Archive for August, 2012

2 Samuel 13

2 Samuel 13 is almost asoap opera kind of chapter.  One of King David’s sons – a guy by the name of Amnon – was obsessed by one of the king’s daughters named Tamar who was a beautiful woman.  He woke up daily wanting to have her as his how.  Amnon was a sneaky guy, and he “lay down and pretended to be ill” and when the king came to see him, he asked that Tamar be sent to care for him.  So he deceived the king and got David to send Tamar to his place.

Tamar, being the good daughter she was, went to Amnon’s house to prepare food for him.  You can predict what happens.  Amnon tried to manipulate Tamar to come to be with him and said “come lie with me, my sister”.  He was unable to get her to feel sympathetic or even interested, and she replies “No, my brother, do not violate me, for such a thing is not done in Israel; do not do this outrageous thing”.  He had her alone – got the chance to ask her what he wanted – and got told no.  But he wasn’t used to not getting his own way and he raped her.

Then in true idiot style, he blames her and sends her off.  “When King David heard of all these things, he was very angry”.  But unfortunately David didn’t do anything about the situation other than be upset.  No punishment or pain.  However another of the king’s sons named Absalom who was brother to Tamar was outraged and began to plot revenge as he hated Amnon for what he had done.  He waited a few years until he could arrange the opportunity but then got Amnon onto his turf and killed him.

Absalom flees along with his servants fearing for his life.  He stayed in Geshur for three years.  Family strife, ultimately caused because the king did not address and deal with sin in his son, led to more bad stuff in the family.  We need to lead well as fathers.  We need to not just have anger, but seek God’s instruction on how to correct issues that come within our families.  This bad son Amnon, because his dad failed to discipline him, ultimately caused another son Absalom to react and then run in fear from his dad.  A very bad outcome for a family that should have had everything they needed and more.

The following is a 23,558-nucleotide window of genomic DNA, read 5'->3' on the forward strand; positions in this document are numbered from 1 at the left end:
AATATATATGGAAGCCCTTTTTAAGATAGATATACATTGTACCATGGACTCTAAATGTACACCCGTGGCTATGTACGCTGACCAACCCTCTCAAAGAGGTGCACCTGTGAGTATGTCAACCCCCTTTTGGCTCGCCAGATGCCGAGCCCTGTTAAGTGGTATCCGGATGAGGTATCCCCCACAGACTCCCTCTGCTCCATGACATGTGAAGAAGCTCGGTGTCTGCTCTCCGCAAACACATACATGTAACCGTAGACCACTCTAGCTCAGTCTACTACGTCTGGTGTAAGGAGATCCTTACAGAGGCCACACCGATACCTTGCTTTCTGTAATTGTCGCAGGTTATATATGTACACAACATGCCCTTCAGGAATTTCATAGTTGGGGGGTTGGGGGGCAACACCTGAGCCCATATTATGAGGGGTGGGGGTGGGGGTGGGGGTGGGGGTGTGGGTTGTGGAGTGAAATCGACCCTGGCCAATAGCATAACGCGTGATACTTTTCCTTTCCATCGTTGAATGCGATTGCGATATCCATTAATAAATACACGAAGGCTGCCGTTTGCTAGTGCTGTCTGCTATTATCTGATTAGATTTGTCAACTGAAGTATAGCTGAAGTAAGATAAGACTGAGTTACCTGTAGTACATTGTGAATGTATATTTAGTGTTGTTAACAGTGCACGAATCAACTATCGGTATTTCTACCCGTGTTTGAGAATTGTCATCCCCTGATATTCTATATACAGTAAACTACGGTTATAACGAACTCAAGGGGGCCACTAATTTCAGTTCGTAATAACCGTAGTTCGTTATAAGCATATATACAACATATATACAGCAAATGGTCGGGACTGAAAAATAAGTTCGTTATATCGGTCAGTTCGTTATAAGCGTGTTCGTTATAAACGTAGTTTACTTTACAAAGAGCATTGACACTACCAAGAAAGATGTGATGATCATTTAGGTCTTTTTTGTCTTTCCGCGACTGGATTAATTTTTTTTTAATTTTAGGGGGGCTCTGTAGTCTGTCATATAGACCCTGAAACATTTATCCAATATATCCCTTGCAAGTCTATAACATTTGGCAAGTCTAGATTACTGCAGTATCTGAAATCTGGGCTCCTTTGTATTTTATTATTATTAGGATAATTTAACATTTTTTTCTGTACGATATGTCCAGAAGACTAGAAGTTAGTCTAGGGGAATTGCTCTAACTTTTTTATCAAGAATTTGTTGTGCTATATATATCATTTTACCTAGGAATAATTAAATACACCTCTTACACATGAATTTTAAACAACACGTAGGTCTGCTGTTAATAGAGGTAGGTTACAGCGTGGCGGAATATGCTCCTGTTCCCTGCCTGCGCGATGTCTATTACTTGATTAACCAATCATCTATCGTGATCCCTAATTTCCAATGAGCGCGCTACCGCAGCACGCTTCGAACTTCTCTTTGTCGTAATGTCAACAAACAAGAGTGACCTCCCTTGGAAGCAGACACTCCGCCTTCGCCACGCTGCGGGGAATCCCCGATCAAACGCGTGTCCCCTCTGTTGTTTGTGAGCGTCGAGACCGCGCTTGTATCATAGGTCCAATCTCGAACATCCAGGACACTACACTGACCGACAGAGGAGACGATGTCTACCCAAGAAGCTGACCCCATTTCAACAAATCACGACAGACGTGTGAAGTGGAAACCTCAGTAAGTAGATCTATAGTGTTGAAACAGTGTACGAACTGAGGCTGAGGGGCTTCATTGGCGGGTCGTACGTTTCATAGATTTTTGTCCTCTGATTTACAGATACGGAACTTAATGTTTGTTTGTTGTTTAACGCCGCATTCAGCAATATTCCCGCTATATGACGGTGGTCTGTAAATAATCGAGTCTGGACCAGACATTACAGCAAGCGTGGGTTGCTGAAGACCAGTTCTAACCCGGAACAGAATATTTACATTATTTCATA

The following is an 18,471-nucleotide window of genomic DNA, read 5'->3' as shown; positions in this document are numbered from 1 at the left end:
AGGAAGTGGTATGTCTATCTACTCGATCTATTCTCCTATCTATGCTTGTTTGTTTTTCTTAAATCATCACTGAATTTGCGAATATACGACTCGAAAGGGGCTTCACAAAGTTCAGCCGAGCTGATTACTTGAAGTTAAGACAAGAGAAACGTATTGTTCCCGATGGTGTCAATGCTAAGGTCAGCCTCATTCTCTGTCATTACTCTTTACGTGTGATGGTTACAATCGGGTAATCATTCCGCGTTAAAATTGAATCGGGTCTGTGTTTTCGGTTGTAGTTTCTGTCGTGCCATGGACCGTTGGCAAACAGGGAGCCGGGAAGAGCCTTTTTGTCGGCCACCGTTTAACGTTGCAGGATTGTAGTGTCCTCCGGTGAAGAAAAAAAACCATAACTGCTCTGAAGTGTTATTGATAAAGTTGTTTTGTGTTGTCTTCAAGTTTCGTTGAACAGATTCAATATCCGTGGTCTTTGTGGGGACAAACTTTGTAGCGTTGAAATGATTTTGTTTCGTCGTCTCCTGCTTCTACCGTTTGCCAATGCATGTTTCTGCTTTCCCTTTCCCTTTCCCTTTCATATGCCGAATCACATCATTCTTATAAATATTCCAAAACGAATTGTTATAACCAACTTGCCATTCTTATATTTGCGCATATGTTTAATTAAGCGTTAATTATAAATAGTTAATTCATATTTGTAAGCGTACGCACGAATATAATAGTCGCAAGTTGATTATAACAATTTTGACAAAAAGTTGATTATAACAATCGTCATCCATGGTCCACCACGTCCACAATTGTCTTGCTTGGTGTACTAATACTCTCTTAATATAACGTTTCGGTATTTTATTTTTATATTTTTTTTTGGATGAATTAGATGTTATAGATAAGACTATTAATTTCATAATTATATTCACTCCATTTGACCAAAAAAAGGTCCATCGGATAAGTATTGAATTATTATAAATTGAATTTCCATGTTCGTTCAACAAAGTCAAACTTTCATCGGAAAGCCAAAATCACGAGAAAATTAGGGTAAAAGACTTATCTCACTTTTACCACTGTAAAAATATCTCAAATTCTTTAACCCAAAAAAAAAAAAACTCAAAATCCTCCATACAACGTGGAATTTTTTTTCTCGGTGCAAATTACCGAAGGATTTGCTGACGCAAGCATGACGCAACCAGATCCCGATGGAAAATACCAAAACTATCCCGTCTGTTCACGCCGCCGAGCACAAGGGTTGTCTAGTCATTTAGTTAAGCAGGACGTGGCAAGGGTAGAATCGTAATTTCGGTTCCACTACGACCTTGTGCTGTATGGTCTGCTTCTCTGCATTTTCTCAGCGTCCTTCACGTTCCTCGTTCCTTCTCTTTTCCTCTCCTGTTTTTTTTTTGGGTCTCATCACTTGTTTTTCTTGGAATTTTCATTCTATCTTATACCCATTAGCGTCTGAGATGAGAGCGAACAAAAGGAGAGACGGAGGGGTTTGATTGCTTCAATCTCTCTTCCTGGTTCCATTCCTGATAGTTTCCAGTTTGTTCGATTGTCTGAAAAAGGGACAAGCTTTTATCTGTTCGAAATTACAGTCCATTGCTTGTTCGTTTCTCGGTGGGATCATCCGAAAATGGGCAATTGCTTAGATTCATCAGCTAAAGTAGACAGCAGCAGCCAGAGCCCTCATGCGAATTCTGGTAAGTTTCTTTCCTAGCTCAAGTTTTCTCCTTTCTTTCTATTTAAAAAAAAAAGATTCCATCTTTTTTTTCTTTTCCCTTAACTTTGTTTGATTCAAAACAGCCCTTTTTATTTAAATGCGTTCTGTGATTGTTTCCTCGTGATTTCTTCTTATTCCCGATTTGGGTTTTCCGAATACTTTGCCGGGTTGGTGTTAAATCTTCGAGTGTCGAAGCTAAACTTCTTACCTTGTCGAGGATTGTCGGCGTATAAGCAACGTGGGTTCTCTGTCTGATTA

Psalm 122

Psalm 122 begins with a familiar statement: “I was glad when they said to me, Let us go to the house of the Lord”.  I can’t say I have always felt that way, but I sure do now.  As a kid, going to God’s house wasn’t always on the top of my list, but God has made a way for me to see just how blessed it is to be able to come into His house and worship Him.  We don’t have to go to a church to find God.  He doesn’t live there. But He does indwell that place and He does love to have His people worship Him.

So why go to church?  It is a place for us to find community.  God inhabits His people, and hanging around with others on their faith walk to share life and encourage one another is a necessary and powerful thing for us to experience.  God wants to change our lives.  He wants to transform us and help us become like Jesus.  We can plod down that trail on our own, or we can become part of a faith community that can help us by instructing us with truth, and more importantly by holding us accountable to walk the way God has shown us in His Word.

We are told by the psalmist to “give thanks to the name of the Lord”.  That is what church should be about – not you or me – but God.  We don’t go there to carry in our bushel basket full of requests and things we want God to do for us.  We go there to seek the face of the Creator and to give Him the honor and glory and praise due His name.  We need to “pray for peace” – not only peace in the world between nations – but within families between people.  God calls us to come and bring those relationship issues to His feet.  He cares about people.  He wants us to be peace makers and to pray fervently for peace between man – be it on a global scale or within the walls of our homes.

He also tells us to pray for protection: “May they be secure who love you!  Peace be within your walls and security within your towers”!    Do you pray for protection each day?  I often find that Christ Followers take it for granted.  They just think that God is going to take care of things without any effort on their part at all.  Never forget we have a very real enemy in Satan who has a mission to do three things to us as Christ Followers: to kill, steal and destroy.  Scripture is clear about that.  We need to come to God and pray for His protection.  The good news is that He has already won that war, but the battles we face every day can still cause a lot of pain and we need to be on our knees in His house seeking His protection.  Are you glad to go to the house of the Lord?  You should be.  Make sure you are part of a strong faith community where you can gather together to pray, to praise, to be peace makers and to seek his protection.  God loves us and wants us to enter His temple with thanksgiving and His courts with praise!

Psalm 86

Psalm 86 begins with these words from the psalmist: “Incline your ear, O Lord, and answer me, for I am poor and needy”.  Sometimes we may think that scripture just doesn’t apply to us today – which is absolutely not true – but I certain feel this way often – poor and needy.  Life can be pretty overwhelming some days can’t it.  We can get so consumed by the chaos of the day that we lose perspective and get lost in the shuffle of life.  But God is always there and listening.  We never face that chaos alone.  And we can trust Him to hear and answer no matter what state we are in.